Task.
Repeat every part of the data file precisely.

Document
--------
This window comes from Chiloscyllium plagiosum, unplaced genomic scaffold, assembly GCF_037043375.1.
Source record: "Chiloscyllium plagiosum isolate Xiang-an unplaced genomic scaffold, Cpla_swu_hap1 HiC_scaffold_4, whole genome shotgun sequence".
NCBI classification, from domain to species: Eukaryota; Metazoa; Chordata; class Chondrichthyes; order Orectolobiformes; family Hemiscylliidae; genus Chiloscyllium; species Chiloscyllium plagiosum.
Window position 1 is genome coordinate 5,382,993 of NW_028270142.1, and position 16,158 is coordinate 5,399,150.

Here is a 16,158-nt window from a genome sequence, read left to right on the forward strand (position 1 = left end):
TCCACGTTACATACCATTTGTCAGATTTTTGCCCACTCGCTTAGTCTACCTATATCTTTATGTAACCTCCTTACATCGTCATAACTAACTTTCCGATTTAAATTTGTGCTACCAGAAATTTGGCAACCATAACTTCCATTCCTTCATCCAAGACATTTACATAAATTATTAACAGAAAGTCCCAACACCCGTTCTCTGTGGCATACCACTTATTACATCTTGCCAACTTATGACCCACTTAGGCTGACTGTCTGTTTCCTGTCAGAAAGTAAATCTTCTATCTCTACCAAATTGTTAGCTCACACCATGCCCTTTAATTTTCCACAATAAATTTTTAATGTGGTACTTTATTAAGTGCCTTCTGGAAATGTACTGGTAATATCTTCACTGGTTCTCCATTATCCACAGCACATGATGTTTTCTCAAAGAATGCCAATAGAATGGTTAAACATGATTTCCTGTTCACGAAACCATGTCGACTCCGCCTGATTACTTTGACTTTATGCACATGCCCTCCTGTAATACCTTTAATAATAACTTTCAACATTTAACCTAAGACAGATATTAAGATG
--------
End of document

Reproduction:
This window comes from Chiloscyllium plagiosum, unplaced genomic scaffold, assembly GCF_037043375.1.
Source record: "Chiloscyllium plagiosum isolate Xiang-an unplaced genomic scaffold, Cpla_swu_hap1 HiC_scaffold_4, whole genome shotgun sequence".
NCBI classification, from domain to species: Eukaryota; Metazoa; Chordata; class Chondrichthyes; order Orectolobiformes; family Hemiscylliidae; genus Chiloscyllium; species Chiloscyllium plagiosum.
Window position 1 is genome coordinate 5,382,993 of NW_028270142.1, and position 16,158 is coordinate 5,399,150.

Here is a 16,158-nt window from a genome sequence, read left to right on the forward strand (position 1 = left end):
TCCACGTTACATACCATTTGTCAGATTTTTGCCCACTCGCTTAGTCTACCTATATCTTTATGTAACCTCCTTACATCGTCATAACTAACTTTCCGATTTAAATTTGTGCTACCAGAAATTTGGCAACCATAACTTCCATTCCTTCATCCAAGACATTTACATAAATTATTAACAGAAAGTCCCAACACCCGTTCTCTGTGGCATACCACTTATTACATCTTGCCAACTTATGACCCACTTAGGCTGACTGTCTGTTTCCTGTCAGAAAGTAAATCTTCTATCTCTACCAAATTGTTAGCTCACACCATGCCCTTTAATTTTCCACAATAAATTTTTAATGTGGTACTTTATTAAGTGCCTTCTGGAAATGTACTGGTAATATCTTCACTGGTTCTCCATTATCCACAGCACATGATGTTTTCTCAAAGAATGCCAATAGAATGGTTAAACATGATTTCCTGTTCACGAAACCATGTCGACTCCGCCTGATTACTTTGACTTTATGCACATGCCCTCCTGTAATACCTTTAATAATAACTTTCAACATTTAACCTAAGACAGATATTAAGATG